Born 6 July 1945 in Szatmárnémeti. He received his high school diploma in Debrecen in 1964, then moved with his parents to Budapest. Because he was interested in the connection between sound and image while in high school, he applied to the Budapest Technical University in the department of sound engineering, but there he found the proportion of theoretical classes too much in relation to practice, and thus he did not finish his studies.
Already at the age of 15, his articles had been published in the newspaper, Pajtás, as well as a number of photos in the regional Hajdú-Bihari Napló. In Budapest, he went to the editorial offices of Magyar Ifjúság (Hungarian Youth), and here, under the influence of István Kotroczó – in his own words – „he fell in love with” photography. In 1969, he was accepted at Pest Megyei Hírlap, then began to work for Ifjúsági Magazin (Youth Magazine). Meanwhile, he completed the photojournalism department at the Hungarian Press Association (MÚOSZ) Journalism School, as a student of Éva Keleti and Tamás Féner.
For twenty years, he lived and worked among young people; thus, he had the occasion to see the multilayered youth problems of the early 1970s – the subject had hardly been able to appear in the press at the time. His did his diploma work on the life of the youth living in the boarding school in Aszód; he also showed the exhibition on site, but for “political” reasons, it could only get greater publicity after intense struggles.
From 1976, he was a founder of the Studio of Young Photographers (FFS), as well as its first Secretary; the Studio also included the Aszód report in its first exhibition.
During the eighties, he photographed in Hungary’s prisons, practically living among the inmates, in order to have them accept him, and to get to know the convicts. It was here that he made the acquaintance of Pillangó (Butterfly: Ferenc Deák), tattooed from head to toe, whose life he then followed-observed-photographed-helped for years. The expansive photo series is unique, and it attained success in Hungary and abroad.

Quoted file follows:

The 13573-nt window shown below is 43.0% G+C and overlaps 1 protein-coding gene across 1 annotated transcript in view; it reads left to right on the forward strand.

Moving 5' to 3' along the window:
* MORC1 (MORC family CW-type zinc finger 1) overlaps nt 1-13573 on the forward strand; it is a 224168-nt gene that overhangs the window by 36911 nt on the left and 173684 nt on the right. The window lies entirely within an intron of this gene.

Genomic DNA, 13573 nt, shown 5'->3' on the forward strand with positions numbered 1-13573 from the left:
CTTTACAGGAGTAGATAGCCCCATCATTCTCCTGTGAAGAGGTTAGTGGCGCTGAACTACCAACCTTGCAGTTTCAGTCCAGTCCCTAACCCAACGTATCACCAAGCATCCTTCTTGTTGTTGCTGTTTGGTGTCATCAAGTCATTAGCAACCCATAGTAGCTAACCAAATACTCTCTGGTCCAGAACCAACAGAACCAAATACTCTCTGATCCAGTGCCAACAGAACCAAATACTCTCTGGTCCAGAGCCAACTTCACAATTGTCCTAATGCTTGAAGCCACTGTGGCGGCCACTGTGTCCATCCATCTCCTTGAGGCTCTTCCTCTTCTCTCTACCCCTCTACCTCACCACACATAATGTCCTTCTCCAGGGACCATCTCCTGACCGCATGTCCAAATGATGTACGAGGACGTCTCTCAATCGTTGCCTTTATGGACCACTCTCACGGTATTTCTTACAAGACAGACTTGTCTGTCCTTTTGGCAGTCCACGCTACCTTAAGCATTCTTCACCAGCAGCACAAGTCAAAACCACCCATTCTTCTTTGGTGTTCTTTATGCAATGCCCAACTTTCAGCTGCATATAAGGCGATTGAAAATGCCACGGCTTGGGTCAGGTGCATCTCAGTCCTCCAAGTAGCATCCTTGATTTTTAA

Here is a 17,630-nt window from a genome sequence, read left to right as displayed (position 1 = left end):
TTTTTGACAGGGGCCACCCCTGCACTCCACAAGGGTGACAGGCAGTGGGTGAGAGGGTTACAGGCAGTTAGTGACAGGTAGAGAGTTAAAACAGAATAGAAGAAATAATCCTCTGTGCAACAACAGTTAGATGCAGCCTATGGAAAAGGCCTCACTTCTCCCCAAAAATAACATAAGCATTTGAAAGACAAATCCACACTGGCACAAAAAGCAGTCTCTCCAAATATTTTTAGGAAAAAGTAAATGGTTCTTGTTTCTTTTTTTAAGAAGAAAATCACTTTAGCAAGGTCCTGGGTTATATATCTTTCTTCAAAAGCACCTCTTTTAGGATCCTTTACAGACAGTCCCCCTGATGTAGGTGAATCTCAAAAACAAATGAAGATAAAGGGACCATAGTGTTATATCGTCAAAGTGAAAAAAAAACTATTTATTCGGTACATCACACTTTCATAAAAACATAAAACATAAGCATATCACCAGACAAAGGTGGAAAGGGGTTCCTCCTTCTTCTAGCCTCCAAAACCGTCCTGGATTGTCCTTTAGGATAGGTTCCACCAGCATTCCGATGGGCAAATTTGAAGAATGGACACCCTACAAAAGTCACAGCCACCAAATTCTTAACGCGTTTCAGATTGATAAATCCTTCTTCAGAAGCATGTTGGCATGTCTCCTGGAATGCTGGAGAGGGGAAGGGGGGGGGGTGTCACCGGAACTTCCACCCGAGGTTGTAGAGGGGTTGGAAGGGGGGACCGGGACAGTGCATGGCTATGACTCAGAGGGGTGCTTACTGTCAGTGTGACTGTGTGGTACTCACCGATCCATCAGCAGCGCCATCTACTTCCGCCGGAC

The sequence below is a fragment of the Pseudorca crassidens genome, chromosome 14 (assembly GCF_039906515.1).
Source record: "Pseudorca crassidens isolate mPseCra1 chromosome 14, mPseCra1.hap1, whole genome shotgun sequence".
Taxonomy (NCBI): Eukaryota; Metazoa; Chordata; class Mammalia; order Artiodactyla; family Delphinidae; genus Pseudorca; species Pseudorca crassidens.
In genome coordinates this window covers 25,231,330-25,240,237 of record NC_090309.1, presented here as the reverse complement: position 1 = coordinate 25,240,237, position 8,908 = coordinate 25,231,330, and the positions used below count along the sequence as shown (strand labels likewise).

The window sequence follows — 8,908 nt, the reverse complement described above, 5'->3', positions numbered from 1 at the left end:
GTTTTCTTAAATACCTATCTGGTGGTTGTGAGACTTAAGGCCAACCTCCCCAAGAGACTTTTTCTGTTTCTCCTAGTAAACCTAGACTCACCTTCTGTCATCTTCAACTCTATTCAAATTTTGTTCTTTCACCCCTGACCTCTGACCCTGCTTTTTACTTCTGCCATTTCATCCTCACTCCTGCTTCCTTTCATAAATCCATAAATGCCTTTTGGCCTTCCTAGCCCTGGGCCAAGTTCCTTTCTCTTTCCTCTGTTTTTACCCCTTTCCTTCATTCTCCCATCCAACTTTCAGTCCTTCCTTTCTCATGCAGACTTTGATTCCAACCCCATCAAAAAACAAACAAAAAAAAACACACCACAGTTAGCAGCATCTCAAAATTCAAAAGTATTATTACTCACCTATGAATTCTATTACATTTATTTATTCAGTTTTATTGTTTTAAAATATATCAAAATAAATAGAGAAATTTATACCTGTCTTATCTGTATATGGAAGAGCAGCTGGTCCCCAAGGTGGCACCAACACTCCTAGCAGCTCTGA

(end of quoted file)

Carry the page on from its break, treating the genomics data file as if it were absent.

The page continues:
From 1990, he worked in Hamburg for Stern magazine and other magazines. Among his works at the time, his “Sexwelle in der DDR” and the zany series on the Trabant are outstanding.
In 1992, after returning to Hungary, he worked for Zsaru (Cop) magazine, and two years later he became the criminal reporter for Blikk magazine.
On his creative method, he professed in an interview: “I photographed my material that I felt was serious with a Nikon FM2 and a 35mm lens. I never used a flash, nor did I use a wider viewing angle or telephoto lens, and I didn’t intervene in the images”.
For years, he worked together with paramedics, saving lives, fighting for people. His photographs were first shown in the Medical School (SOTE) building in 1980, under the title Symphony for Life, and then in 1987 his exhibition, entitled “100 years of Hungarian life-saving” was shown in a number of Hungarian cities.
His exhibition shown in the Ernst Museum in 1989, entitled Beyond the Bars, reaped great success.
His only album, Fotóriportok 1975-1995 (Photo Reports), edited by Mihály Gera, was published in 1999 in the Intera Könyvek series.
The photojournalist has received the Balázs Béla Award (1985), WHO Grand Prize (1987), and the Lifetime Award of the Hungarian Association of Photographers.
He has immortalised his subjects squeezed to the periphery of social existence with sociographic precision and empathy, and his photographs point far beyond simple documentation: entire human life stories appear in his reports, replete with their doubts, desires, joys and lack of perspective.
For nearly ten years, he has not photographed, but has handed over his camera to his son, Ádám Urbán. Since 2008, with the support of the National Cultural Fund (NKA) and with a Soros Grant, he has been researching the photographic history of the police.
Some of his works are found at the Hungarian Museum of Photography, the Historical Archives of the Hungarian National Museum, as well as at the Körmendi-Csák Collection of 20th Century Hungarian Photography.